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Segmation Art Newsletter

August 2012

ChromaBlend

These chromatic patterns are a joy to look at and utilize a vivid color palette. Have some psychedelic fun with the detailed and abstract set.

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North American Flags

The North American continent covers about 5% of the earth's surface and is the home to over 530 million people. There are three basic regions including North America, Caribbean, and Central America with over 40 countries and territories. Our North American Flags pattern set includes the official recognized flag of each country. Aside from stars and stripes, geometric shapes, and inspiring Latin phrases on these flags, you'll find very unique symbols including nature scenes (sun rises, rainbows) , geographical features (volcanoes, mountains, streams), vegetation (palm trees, cacti, maple leafs), weapons (rifles, cannons, sabers), animals (parrots, lobsters, lions, dolphins), sailing ships, drums, conch shells, and even a red Phrygian cap!

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George Bellows

George Bellows was born in August of 1882 in Columbus, Ohio, and was his parents’ only child. When it came time for Bellows to choose a university in 1901, he chose Ohio State. He showed himself to be a well-rounded individual who drew for the university’s yearbook, participated in plays, and played basketball and baseball. His artistic talent was quite apparent while at university, for it was there that the young artist frequently accepted commercial illustration jobs. George Bellows often depicted “street urchins” and city life in his paintings. His artwork defined him as a realist painter who was unafraid to use color, light, and texture in bold and intricate ways. Bellows had a unique way of painting harsh realities, such as poverty’s effects upon city dwellers, as beautifully as more ideal settings, such as landscapes.

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Stolen Art Returned to Its Rightful Home

Source: BBC News

Hundreds of pieces of art were stolen from Afghanistan nearly 20 years ago. Thankfully, the 843 works of art were recently returned to their home with the help of the British Museum.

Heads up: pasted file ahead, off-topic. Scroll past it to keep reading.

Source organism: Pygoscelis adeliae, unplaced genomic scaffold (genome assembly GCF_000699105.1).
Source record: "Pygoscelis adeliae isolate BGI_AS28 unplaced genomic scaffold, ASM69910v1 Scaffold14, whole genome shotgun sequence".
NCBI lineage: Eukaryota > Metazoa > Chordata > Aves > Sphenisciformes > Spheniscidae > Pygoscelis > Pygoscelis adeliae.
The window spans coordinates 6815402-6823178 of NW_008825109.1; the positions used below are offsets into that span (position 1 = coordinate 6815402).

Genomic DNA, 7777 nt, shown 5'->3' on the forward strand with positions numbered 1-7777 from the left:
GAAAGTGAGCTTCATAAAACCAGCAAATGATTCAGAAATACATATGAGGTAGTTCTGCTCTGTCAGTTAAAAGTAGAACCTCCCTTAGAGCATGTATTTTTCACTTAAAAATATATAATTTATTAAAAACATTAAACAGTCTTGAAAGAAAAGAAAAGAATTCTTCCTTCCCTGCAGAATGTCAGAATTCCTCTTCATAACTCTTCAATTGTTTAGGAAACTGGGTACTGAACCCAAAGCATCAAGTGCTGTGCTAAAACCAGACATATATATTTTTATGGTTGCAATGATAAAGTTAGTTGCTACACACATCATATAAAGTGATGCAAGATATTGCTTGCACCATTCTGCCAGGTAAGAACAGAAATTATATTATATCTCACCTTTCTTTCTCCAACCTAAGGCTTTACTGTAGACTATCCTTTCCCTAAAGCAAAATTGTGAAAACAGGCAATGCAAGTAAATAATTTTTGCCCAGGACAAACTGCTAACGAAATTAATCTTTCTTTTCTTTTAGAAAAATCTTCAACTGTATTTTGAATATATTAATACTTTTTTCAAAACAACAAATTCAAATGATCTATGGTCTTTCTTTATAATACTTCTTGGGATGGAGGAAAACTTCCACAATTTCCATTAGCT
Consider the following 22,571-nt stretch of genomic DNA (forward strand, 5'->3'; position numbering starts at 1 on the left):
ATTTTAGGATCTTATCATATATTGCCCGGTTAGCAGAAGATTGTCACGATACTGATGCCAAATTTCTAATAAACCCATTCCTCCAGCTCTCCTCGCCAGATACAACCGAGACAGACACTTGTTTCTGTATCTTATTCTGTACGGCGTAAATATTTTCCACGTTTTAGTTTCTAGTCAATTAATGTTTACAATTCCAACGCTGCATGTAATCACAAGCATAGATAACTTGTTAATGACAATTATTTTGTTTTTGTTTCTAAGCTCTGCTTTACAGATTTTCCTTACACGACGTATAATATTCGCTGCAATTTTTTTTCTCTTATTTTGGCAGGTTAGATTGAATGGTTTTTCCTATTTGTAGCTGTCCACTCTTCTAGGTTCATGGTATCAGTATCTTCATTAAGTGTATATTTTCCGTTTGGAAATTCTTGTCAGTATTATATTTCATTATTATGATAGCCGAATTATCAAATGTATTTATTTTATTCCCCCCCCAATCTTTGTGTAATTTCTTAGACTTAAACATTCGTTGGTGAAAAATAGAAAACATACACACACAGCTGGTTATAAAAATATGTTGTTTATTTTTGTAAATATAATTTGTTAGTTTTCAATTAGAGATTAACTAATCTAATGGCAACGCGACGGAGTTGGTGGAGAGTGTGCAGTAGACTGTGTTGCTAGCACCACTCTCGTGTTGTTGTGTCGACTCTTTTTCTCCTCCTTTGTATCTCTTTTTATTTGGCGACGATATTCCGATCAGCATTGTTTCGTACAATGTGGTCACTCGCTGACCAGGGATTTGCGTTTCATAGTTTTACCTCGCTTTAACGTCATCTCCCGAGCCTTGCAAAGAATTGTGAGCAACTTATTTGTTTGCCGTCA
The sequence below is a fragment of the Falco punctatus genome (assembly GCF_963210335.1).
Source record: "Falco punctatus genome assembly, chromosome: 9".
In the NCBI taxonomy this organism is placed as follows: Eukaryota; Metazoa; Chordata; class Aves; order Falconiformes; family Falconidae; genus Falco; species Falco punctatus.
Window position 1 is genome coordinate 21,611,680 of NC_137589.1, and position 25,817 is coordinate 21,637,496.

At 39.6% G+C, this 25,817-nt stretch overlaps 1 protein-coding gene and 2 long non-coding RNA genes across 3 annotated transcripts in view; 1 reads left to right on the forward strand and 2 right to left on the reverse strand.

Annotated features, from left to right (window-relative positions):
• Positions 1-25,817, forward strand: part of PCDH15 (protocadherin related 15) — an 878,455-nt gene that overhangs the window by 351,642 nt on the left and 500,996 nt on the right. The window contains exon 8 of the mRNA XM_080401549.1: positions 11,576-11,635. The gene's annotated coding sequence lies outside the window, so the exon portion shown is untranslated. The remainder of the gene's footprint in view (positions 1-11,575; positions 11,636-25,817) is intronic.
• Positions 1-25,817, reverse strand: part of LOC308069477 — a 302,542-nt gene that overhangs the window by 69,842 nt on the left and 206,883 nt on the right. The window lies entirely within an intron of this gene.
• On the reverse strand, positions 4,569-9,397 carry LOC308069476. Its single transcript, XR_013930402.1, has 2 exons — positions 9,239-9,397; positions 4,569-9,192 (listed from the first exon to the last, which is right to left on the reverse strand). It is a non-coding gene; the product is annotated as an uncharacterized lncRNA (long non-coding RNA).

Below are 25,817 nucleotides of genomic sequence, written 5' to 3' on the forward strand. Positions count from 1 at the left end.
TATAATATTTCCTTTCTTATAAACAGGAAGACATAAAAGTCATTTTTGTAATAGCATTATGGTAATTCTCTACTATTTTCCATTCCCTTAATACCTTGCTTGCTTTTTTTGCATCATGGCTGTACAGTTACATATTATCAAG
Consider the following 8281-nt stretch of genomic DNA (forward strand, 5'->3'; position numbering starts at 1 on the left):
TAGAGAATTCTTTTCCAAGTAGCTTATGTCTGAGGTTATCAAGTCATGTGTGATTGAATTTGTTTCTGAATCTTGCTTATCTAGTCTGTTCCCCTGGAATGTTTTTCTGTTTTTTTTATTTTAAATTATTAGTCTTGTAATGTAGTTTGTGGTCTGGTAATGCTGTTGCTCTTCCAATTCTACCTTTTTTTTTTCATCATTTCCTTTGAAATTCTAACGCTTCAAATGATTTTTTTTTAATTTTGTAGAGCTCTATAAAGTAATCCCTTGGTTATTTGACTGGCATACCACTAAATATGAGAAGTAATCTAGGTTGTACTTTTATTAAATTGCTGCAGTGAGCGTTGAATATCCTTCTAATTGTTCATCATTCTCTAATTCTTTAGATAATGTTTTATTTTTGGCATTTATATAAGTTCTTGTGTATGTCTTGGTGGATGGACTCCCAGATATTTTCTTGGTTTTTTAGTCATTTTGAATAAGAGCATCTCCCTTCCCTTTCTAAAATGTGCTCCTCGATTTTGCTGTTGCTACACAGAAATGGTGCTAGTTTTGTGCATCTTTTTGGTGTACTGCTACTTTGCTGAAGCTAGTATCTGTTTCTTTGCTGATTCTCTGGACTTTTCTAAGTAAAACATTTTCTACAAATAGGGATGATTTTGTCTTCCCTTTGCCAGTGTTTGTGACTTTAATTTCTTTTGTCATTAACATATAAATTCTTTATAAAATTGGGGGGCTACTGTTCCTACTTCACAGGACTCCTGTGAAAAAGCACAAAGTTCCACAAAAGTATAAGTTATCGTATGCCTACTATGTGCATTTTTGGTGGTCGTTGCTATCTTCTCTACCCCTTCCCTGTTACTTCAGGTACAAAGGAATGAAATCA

Afghanistan’s civil war resulted in more than lost lives and destroyed communities; it also paved the way for extremely valuable artifacts to be stolen. Appallingly, some of the pieces of art were even placed for sale on the black market.

Reportedly, the artifacts were drifting across the British black market when they were rescued by the Metropolitan Police’s Art and Antiques Unit as well as by customs officials in Britain.

A few of the artifacts that were recently returned to Afghanistan include Islamic coins from the medieval era, a Buddha sculpture, and carvings from the Bronze Age. Great Britain’s Royal Air Force was instrumental in seeing that the pieces of art were returned to Kabul just last week.

“Discovery” of 90 Caravaggio Drawings Denied

Source: The Art Newspaper

Two Italian researchers recently claimed that they had found about 90 previously undiscovered Caravaggio drawings. Apparently the drawings were found in Milan, in Castello Sforzesco’s archives.

Art experts believe this claim to be untrue at this point. One of the reasons for this is that Caravaggio has no drawings attributed to him; he probably painted canvases directly. The Italian researchers counter this argument with the theory that the drawings in question were executed by Caravaggio when he was a young apprentice.

Apparently, this theory holds no water with Francesca Rossi, Castello Sforzesco’s archive overseer. Rossi admits that the researchers, Curuz and Conconi, have not inspected the drawings in person as far as she knows. Rossi assumes the researchers inspected the drawings’ electronic images.

1) Who painted the Mona Lisa?

  1. Leonardo da Vinci
  2. Claude Monet
  3. Gustav Klimt
  4. Vincent Van Gogh

2) How many years did it take Michelangelo to paint the Sistine Chapel ceiling?

  1. 10
  2. 20
  3. 4
  4. 12

3) What type of painter was Pierre Auguste Renoir?

  1. Expressionist
  2. Impressionist
  3. Romanticist
  4. Neo-Classicist

4) Where was Vincent van Gogh when he painted “The Starry Night”?

  1. At his home
  2. On vacation
  3. In an asylum
  4. On a rooftop

5) Who was the first recognized female painter?

  1. Frieda Kahlo
  2. Sofonishba Anugissola
  3. Elenore Abbott
  4. Romaine Brooks